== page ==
2020 is the Year of Cannabis Legalization, but that Doesn’t Make it a Commodity
November 3, 2020 was a clear win for the cannabis industry. Five states passed legislation that legalized some form of legalized marijuana. Moreover, just today, Congress took a historic move by passing a vote of 228 to 164 to legalize marijuana federally.
These developments are incredibly positive for the US cannabis business, but let’s not get ahead of ourselves by calling cannabis a commodity. “Since PanXchange entered the hemp market in January of 2019, I have been speaking publicly about the differences between hemp and cannabis and why the former is a burgeoning commodity market and the other is not. Frankly, given the reasons cited below, I cannot even see a path to properly creating benchmark prices on a regional level or even nationally based on a quality specification,” says Julie Lerner, CEO and Founder of PanXchange.
Lack of Standards
According to Medwell Health and Wellness Center, there are over 779 strains of cannabis, and the number is sure to rise. Some are already estimating that the number of strains is in the thousands. These different products are either marketed as pure strains or blended with other strains. Then there’s the issue of whether it is grown indoors, outdoors, or in a greenhouse.
In comparison, the majority of national and international commodity markets usually have less than a dozen different variations. For example, in sugar, color is an important quality, and the ICUMSA color range distinguishes the commodity’s caliber. Like In the animal feed sector, dried distiller grains are categorized and quoted by the minimum amount of protein and fat required. Products that fall outside of these norms are arguably nothing more than supply chain management wherein the buyer’s requirements are so specific that they cannot source their inputs in the open market. Supply chain management is about making sure you have enough inputs to continue production. It’s a cost center. Commodity trading, alternatively, is about sourcing material at the right time and at the right price. It’s a profit center.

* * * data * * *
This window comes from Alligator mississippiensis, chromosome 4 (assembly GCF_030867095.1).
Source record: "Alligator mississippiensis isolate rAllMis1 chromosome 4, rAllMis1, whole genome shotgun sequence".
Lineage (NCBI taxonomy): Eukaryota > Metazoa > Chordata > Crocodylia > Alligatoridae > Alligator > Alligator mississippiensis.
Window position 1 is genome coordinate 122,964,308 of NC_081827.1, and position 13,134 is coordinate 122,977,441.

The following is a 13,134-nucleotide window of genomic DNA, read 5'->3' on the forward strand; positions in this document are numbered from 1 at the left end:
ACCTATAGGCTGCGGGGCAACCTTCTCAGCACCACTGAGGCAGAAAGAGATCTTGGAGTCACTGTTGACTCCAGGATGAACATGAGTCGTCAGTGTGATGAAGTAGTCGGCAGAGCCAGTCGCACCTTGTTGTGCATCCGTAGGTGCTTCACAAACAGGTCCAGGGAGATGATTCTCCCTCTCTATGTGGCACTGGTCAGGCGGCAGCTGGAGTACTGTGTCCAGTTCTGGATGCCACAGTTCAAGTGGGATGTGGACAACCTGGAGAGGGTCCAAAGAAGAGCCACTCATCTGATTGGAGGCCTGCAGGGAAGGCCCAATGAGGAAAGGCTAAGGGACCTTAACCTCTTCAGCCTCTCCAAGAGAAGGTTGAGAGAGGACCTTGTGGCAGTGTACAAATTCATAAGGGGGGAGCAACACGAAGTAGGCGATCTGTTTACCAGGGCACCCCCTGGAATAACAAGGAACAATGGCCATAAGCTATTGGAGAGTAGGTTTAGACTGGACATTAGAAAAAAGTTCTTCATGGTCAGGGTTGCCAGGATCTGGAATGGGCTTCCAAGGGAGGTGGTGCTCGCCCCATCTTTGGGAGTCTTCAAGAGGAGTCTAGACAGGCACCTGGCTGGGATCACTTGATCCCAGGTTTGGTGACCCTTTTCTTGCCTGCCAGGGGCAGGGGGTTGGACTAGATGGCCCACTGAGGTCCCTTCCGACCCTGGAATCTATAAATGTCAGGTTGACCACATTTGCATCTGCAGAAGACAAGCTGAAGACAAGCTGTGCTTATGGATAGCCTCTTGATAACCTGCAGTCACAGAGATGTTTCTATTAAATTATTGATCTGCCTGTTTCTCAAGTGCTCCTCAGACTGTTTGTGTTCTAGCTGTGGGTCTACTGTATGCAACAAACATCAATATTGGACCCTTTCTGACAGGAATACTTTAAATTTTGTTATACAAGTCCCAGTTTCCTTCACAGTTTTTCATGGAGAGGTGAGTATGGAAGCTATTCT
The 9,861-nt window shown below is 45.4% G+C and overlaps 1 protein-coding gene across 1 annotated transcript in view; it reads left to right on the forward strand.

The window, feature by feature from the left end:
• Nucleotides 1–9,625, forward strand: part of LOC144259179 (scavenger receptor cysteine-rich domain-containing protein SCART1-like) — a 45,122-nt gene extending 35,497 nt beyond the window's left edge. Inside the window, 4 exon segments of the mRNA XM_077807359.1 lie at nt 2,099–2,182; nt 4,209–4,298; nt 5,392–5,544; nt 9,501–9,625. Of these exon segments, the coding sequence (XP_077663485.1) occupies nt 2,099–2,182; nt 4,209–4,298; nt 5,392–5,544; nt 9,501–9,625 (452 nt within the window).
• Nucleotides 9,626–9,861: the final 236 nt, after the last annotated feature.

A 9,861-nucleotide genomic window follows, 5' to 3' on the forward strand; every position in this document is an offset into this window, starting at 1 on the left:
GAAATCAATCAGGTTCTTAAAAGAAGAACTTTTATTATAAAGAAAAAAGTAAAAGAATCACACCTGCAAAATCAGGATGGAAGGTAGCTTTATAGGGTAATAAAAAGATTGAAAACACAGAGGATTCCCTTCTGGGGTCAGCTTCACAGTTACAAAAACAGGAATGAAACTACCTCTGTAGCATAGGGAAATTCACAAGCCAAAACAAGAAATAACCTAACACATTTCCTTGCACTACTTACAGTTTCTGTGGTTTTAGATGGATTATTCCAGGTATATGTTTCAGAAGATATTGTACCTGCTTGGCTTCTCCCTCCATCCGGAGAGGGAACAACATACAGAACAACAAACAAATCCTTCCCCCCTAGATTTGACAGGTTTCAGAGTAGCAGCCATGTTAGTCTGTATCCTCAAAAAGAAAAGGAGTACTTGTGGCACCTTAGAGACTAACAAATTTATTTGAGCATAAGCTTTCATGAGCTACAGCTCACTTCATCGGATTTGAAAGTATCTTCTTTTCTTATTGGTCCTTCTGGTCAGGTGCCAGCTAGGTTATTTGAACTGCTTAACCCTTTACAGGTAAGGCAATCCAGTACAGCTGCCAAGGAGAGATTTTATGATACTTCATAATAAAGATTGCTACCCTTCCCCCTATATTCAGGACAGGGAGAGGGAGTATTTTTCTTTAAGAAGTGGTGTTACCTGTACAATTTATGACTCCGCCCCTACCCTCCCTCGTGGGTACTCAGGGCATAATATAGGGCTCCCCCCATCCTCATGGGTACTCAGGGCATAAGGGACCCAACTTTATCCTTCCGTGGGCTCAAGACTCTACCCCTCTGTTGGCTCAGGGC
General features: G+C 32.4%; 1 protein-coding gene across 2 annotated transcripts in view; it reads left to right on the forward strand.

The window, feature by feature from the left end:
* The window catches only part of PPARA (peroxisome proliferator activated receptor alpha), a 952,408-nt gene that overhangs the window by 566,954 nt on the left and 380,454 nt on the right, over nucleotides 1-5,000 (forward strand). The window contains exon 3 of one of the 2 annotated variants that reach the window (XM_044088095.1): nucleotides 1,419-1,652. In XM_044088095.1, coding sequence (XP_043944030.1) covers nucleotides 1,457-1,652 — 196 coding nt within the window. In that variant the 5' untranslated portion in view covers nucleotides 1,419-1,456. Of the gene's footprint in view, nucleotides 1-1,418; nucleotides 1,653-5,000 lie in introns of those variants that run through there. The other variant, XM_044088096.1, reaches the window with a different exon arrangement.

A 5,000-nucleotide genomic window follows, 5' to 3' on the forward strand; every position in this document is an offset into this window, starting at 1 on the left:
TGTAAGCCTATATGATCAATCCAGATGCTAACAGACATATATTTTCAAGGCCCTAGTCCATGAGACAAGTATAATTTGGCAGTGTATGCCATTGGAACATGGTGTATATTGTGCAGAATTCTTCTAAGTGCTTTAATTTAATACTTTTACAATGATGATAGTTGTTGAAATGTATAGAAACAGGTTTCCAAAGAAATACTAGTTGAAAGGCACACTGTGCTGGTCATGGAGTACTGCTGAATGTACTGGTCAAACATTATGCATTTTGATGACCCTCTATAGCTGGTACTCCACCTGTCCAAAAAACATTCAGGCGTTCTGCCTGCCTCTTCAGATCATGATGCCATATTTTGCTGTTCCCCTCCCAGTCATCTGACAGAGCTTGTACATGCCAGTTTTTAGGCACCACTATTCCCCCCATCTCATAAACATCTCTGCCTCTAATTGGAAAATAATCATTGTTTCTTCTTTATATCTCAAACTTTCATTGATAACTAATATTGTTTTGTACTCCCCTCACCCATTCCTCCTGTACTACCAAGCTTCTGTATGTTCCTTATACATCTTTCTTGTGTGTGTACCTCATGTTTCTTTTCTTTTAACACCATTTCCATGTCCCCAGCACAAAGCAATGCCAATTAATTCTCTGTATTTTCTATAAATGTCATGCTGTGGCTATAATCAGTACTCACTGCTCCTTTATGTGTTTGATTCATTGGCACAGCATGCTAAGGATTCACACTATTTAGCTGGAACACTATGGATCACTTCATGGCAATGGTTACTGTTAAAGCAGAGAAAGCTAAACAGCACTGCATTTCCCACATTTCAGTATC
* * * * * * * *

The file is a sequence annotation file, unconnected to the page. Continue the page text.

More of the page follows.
Branding vs. Commoditization
The biggest reason cannabis is a specialty crop and not a commodity is how the industry trades and sells in the United States. Specifically, branding and commoditization are incongruous terms. If cannabis were a commodity, we’d be discussing its overall potency, the percentage of Sativa versus Indica, the percent seeds and trim versus flower, and a handful of other quality specifications. Instead, even on the farm and at the wholesale level, the plant is branded with enormously entertaining names like Girl Scout Cookies and Pineapple Express. Unlike commodity markets, many strains are branded with celebrity endorsements, such as Willie’s Reserves or Leafs by Snoop. Branding this way is fun stuff, unless you’re a commodity trader simply looking for bulk high potency Sativa that will hold its value and its quality specifications so that you can further process it, blend it and market it for retail, or resell it because your analysis is forecasting a shortage in the near future.
As if the above two reasons were not enough to illustrate the difficulty of even getting to an accurate benchmark price, much less a robust commodity market, we have the issue of interstate commerce. Whenever cannabis becomes federally legal under a federally monitored program, this third issue goes away. But for now, the inability to conduct interstate transactions and legally truck a product from one state to another is another significant challenge toward the commoditization of cannabis. We can talk about the effects of state regulation and how it affects prices but simply put, for now, a surplus in California stays in California.
Lerner concluded, “To be clear, I’m bullish about the future of cannabis in the US. I really wish it would become a commodity, and there’s an outside chance that can happen, but we’re more than a decade away from that.”